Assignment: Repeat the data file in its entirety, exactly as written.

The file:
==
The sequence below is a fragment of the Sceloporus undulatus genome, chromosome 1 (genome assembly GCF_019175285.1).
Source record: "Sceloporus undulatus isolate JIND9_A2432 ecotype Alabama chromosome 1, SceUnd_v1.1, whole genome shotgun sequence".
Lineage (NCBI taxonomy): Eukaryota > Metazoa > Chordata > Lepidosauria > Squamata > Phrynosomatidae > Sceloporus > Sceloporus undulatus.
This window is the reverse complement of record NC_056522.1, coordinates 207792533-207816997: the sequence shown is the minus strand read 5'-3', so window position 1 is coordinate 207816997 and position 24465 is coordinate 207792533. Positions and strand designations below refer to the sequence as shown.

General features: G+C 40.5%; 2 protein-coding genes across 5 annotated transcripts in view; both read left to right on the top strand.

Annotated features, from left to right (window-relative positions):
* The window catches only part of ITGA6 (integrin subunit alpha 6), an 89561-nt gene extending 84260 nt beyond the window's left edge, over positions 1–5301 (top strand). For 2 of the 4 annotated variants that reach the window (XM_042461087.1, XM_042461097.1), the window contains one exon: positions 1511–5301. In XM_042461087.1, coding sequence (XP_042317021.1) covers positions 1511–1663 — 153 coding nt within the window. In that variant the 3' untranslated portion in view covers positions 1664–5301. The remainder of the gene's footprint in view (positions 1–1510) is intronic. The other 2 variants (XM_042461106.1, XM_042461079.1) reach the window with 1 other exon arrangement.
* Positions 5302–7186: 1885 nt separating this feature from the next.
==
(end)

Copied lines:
The sequence below is a fragment of the Sceloporus undulatus genome, chromosome 1 (genome assembly GCF_019175285.1).
Source record: "Sceloporus undulatus isolate JIND9_A2432 ecotype Alabama chromosome 1, SceUnd_v1.1, whole genome shotgun sequence".
Lineage (NCBI taxonomy): Eukaryota > Metazoa > Chordata > Lepidosauria > Squamata > Phrynosomatidae > Sceloporus > Sceloporus undulatus.
This window is the reverse complement of record NC_056522.1, coordinates 207792533-207816997: the sequence shown is the minus strand read 5'-3', so window position 1 is coordinate 207816997 and position 24465 is coordinate 207792533. Positions and strand designations below refer to the sequence as shown.

General features: G+C 40.5%; 2 protein-coding genes across 5 annotated transcripts in view; both read left to right on the top strand.

Annotated features, from left to right (window-relative positions):
* The window catches only part of ITGA6 (integrin subunit alpha 6), an 89561-nt gene extending 84260 nt beyond the window's left edge, over positions 1–5301 (top strand). For 2 of the 4 annotated variants that reach the window (XM_042461087.1, XM_042461097.1), the window contains one exon: positions 1511–5301. In XM_042461087.1, coding sequence (XP_042317021.1) covers positions 1511–1663 — 153 coding nt within the window. In that variant the 3' untranslated portion in view covers positions 1664–5301. The remainder of the gene's footprint in view (positions 1–1510) is intronic. The other 2 variants (XM_042461106.1, XM_042461079.1) reach the window with 1 other exon arrangement.
* Positions 5302–7186: 1885 nt separating this feature from the next.